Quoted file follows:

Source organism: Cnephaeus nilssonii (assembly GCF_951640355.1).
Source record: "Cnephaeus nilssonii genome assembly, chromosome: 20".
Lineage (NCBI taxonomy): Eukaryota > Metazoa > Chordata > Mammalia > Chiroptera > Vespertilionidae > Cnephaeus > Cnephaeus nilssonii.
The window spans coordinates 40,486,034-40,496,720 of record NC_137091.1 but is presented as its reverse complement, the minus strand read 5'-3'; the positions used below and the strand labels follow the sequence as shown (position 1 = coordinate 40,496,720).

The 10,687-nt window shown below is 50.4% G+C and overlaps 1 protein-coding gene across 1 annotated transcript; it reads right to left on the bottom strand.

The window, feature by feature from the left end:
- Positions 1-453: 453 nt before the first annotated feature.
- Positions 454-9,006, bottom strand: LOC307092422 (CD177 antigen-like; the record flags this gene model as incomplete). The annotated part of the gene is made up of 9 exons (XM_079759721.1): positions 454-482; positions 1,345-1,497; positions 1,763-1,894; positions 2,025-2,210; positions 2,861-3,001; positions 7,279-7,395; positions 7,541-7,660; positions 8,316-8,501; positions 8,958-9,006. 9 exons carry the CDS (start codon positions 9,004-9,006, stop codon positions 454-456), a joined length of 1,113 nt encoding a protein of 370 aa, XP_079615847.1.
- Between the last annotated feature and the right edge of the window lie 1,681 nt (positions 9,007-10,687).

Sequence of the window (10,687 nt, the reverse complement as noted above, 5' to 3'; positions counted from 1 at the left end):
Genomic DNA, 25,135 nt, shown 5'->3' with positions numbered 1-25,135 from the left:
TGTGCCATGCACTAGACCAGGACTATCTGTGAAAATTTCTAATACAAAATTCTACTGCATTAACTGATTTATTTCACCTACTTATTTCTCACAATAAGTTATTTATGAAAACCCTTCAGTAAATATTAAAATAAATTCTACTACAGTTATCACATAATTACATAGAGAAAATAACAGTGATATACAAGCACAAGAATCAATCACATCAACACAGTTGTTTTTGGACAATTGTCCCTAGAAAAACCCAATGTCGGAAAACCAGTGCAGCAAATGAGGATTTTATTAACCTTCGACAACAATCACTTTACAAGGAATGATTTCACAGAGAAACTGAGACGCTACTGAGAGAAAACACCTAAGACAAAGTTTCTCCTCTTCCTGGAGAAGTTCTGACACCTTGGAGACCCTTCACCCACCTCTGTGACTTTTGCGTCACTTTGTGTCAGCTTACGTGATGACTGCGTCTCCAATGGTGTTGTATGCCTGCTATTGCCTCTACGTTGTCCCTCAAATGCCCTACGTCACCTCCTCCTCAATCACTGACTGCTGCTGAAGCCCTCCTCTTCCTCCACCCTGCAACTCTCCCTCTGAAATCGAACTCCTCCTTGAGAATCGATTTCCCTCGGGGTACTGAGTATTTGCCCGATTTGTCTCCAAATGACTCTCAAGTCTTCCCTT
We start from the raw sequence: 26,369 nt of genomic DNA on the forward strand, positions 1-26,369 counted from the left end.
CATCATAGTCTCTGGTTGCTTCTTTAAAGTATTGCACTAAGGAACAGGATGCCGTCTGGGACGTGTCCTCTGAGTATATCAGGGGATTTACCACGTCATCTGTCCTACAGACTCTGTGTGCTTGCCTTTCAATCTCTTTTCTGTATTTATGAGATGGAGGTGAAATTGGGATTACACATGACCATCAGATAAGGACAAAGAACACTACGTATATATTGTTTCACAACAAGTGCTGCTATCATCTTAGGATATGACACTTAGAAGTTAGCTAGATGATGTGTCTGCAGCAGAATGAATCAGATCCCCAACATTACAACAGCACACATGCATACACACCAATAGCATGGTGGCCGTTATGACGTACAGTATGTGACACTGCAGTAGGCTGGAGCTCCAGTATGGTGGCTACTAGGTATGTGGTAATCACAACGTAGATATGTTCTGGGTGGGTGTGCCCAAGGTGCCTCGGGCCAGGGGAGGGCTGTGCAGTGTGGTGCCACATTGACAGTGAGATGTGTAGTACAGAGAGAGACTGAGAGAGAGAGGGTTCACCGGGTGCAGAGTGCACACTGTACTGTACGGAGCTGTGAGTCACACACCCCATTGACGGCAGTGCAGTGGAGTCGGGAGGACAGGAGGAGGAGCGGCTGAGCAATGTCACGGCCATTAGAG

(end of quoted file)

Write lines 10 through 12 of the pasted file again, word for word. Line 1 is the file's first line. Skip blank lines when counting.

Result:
Sequence of the window (10,687 nt, the reverse complement as noted above, 5' to 3'; positions counted from 1 at the left end):
Genomic DNA, 25,135 nt, shown 5'->3' with positions numbered 1-25,135 from the left:
TGTGCCATGCACTAGACCAGGACTATCTGTGAAAATTTCTAATACAAAATTCTACTGCATTAACTGATTTATTTCACCTACTTATTTCTCACAATAAGTTATTTATGAAAACCCTTCAGTAAATATTAAAATAAATTCTACTACAGTTATCACATAATTACATAGAGAAAATAACAGTGATATACAAGCACAAGAATCAATCACATCAACACAGTTGTTTTTGGACAATTGTCCCTAGAAAAACCCAATGTCGGAAAACCAGTGCAGCAAATGAGGATTTTATTAACCTTCGACAACAATCACTTTACAAGGAATGATTTCACAGAGAAACTGAGACGCTACTGAGAGAAAACACCTAAGACAAAGTTTCTCCTCTTCCTGGAGAAGTTCTGACACCTTGGAGACCCTTCACCCACCTCTGTGACTTTTGCGTCACTTTGTGTCAGCTTACGTGATGACTGCGTCTCCAATGGTGTTGTATGCCTGCTATTGCCTCTACGTTGTCCCTCAAATGCCCTACGTCACCTCCTCCTCAATCACTGACTGCTGCTGAAGCCCTCCTCTTCCTCCACCCTGCAACTCTCCCTCTGAAATCGAACTCCTCCTTGAGAATCGATTTCCCTCGGGGTACTGAGTATTTGCCCGATTTGTCTCCAAATGACTCTCAAGTCTTCCCTT